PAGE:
Our native sunflower is one of my favorite flowers. It comprises the genus Helianthus, which…
Yesterday in the specialty foods section of a chain store I came across a 16 oz. package of Amaranth Grain, described as “Superfood from the Ancient Cultures of Latin America.”
That reminded me of course of the popular amaranth plant, which for us here in New England is an annual. Right now at the end of the summer the amaranth stands tall with its colorful foliage, adding a special quality to a border of annuals.
The amaranth, though a warm climate plant, enjoys a long history in American gardens.
Rochester, New York seedsman James Vick in his catalog of 1880 wrote, “The Amaranthus embraces a large class of plants, mainly valuable for their ornamental foliage, the leaves of most varieties being highly colorful, while in some the form as well as the color is desirable.”
He mentions the variety called ‘Love Lies Bleeding’ which is still available at local garden centers.
Prescott Park in Portsmouth, NH now features a new variety called ‘Early Splendor’. The local nursery The Pick of the Planet donated this plant and many other annuals for the front garden border at the main entrance to the Park on Marcy Street. [below]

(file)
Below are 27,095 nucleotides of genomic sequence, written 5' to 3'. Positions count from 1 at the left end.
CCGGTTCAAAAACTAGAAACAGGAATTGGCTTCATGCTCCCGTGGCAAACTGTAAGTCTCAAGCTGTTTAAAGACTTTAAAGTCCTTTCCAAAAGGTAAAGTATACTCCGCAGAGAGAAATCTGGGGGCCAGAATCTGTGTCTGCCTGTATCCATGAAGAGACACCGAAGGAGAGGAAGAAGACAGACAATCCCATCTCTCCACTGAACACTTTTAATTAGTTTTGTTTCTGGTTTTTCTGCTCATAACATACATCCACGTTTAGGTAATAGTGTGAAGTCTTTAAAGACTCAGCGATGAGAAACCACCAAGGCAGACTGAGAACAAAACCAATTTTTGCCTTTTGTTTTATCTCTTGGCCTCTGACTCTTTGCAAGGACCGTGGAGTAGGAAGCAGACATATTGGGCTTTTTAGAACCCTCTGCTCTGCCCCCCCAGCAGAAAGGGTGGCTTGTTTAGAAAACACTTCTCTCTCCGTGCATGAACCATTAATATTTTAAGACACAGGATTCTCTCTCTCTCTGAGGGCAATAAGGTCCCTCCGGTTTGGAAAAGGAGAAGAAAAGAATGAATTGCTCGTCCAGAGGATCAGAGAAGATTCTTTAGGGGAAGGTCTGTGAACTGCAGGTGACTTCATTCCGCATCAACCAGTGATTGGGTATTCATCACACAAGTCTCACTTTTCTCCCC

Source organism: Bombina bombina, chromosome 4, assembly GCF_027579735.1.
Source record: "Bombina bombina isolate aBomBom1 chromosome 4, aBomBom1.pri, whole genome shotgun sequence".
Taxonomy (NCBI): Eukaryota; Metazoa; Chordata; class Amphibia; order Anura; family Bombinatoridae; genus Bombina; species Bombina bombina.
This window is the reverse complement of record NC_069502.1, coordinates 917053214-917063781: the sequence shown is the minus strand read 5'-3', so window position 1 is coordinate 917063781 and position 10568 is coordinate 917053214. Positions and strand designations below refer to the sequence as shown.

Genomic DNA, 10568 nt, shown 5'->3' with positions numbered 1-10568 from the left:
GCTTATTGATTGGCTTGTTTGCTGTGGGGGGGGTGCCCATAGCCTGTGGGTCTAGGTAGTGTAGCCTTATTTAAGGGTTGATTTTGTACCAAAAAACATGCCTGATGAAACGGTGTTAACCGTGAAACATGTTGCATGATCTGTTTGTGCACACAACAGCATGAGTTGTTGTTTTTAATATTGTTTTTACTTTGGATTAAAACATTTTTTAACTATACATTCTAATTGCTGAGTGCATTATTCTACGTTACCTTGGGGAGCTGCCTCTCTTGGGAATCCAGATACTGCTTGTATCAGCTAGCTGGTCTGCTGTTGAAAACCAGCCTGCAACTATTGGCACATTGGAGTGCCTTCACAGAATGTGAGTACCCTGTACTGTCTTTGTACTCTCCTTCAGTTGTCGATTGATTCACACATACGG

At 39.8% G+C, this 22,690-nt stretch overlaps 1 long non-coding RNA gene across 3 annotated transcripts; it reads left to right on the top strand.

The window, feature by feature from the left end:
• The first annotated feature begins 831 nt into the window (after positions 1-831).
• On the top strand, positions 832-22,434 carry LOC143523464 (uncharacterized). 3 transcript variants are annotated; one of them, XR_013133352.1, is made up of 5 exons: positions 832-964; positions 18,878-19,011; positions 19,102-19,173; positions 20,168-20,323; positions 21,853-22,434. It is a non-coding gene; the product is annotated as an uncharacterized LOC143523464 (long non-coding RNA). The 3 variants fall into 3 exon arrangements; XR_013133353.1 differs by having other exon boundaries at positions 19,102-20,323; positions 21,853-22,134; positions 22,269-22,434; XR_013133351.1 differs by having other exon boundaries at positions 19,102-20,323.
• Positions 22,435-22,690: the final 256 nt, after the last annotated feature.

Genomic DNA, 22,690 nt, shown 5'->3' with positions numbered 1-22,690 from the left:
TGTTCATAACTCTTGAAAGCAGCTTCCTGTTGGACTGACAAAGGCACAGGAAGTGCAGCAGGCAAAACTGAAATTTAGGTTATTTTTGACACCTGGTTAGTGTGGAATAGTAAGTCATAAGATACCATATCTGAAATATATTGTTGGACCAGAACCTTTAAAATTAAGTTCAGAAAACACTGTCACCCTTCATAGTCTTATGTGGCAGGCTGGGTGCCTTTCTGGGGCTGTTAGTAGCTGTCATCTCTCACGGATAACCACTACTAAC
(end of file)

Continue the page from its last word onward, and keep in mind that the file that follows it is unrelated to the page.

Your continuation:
Though ‘Early Splendor’ is a new variety of amaranth, it still expresses the characterizes of an amaranth that make it such a beautiful addition to the summer garden.
In his book of 1806 called American Gardener Philadelphia seedsman Bernard McMahon wrote about the tri-color amaranth as an annual in the garden. He gave instructions to transplant annuals in June, including the amaranth. He said, “You may now transplant into the borders and other places where wanted, all the different kinds of annual flowers that succeed in that way…such as amaranthuses of various sorts.”
The amaranth, an old-fashioned annual, still remains popular.